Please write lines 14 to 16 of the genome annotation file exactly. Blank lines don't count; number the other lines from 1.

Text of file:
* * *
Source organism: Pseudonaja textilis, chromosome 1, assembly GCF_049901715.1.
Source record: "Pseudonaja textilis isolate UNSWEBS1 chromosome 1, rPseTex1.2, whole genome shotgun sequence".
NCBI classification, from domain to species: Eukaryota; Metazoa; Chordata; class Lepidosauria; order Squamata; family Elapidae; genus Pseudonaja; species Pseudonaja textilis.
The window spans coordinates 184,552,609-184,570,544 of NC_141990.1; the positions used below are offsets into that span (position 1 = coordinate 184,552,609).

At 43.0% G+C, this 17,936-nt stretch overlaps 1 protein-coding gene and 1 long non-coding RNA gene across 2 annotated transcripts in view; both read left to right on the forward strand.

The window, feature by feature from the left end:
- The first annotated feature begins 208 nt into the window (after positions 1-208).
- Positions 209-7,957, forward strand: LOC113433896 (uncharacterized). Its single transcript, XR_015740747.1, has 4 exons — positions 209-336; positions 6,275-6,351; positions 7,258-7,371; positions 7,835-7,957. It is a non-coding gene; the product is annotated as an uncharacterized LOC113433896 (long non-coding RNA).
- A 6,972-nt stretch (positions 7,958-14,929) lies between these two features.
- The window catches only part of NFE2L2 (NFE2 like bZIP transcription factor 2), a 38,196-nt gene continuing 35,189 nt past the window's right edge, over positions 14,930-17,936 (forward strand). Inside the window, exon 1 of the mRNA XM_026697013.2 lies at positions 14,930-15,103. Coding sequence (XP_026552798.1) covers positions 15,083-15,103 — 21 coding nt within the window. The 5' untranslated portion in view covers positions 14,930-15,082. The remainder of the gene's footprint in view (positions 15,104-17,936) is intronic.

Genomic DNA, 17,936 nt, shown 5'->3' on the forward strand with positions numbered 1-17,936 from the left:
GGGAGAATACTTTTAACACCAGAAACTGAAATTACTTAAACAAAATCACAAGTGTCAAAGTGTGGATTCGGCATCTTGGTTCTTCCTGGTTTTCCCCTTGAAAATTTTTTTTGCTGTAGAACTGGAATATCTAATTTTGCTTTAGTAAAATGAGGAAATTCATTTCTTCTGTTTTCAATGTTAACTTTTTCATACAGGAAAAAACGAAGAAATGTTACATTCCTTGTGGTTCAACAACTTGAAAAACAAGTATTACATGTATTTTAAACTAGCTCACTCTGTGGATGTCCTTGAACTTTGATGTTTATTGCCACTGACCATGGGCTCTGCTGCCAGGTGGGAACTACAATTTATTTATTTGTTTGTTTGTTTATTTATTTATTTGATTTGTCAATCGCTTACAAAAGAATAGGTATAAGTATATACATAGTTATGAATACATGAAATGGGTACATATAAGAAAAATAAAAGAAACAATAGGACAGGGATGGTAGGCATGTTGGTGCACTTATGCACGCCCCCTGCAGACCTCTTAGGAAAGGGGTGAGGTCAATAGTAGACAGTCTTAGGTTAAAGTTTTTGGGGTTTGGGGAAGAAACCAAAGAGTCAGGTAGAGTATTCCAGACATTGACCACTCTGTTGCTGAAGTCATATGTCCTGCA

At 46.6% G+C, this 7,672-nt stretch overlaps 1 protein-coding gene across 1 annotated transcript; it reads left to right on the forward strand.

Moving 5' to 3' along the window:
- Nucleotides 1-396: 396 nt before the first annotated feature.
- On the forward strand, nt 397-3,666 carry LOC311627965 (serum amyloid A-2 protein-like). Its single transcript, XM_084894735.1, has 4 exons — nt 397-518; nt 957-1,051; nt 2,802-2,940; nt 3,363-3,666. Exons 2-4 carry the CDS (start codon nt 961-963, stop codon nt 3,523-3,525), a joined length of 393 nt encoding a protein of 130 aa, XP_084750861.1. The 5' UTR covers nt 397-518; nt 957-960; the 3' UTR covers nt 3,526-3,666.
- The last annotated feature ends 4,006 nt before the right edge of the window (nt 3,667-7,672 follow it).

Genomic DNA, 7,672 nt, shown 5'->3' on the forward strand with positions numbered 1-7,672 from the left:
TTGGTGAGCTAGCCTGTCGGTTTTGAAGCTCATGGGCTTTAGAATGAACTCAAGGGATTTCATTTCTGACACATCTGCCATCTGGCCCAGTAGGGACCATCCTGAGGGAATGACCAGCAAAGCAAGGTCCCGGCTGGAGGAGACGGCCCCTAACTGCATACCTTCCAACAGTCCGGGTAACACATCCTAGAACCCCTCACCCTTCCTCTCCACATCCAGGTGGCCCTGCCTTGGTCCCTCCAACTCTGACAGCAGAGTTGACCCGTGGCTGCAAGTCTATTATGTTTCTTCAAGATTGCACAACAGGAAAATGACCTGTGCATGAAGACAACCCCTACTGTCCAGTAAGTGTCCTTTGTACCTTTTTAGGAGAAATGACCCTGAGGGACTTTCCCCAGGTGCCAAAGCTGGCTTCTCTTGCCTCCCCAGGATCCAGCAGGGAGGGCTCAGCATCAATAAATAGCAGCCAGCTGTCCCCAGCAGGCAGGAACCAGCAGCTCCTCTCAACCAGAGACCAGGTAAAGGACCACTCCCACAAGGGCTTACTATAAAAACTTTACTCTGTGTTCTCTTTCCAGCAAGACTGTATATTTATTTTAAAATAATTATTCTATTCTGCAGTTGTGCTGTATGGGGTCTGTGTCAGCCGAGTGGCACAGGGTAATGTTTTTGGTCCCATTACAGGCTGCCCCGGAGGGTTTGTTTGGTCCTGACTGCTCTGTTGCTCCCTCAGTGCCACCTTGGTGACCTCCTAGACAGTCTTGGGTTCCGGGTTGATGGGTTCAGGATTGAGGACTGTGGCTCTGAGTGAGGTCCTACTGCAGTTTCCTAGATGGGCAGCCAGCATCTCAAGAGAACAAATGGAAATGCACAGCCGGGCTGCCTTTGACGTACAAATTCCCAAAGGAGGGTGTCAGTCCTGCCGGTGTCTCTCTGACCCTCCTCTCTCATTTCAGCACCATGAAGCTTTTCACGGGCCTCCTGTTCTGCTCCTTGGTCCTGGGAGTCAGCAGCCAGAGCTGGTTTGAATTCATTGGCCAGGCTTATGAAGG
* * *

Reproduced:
Moving 5' to 3' along the window:
- Nucleotides 1-396: 396 nt before the first annotated feature.
- On the forward strand, nt 397-3,666 carry LOC311627965 (serum amyloid A-2 protein-like). Its single transcript, XM_084894735.1, has 4 exons — nt 397-518; nt 957-1,051; nt 2,802-2,940; nt 3,363-3,666. Exons 2-4 carry the CDS (start codon nt 961-963, stop codon nt 3,523-3,525), a joined length of 393 nt encoding a protein of 130 aa, XP_084750861.1. The 5' UTR covers nt 397-518; nt 957-960; the 3' UTR covers nt 3,526-3,666.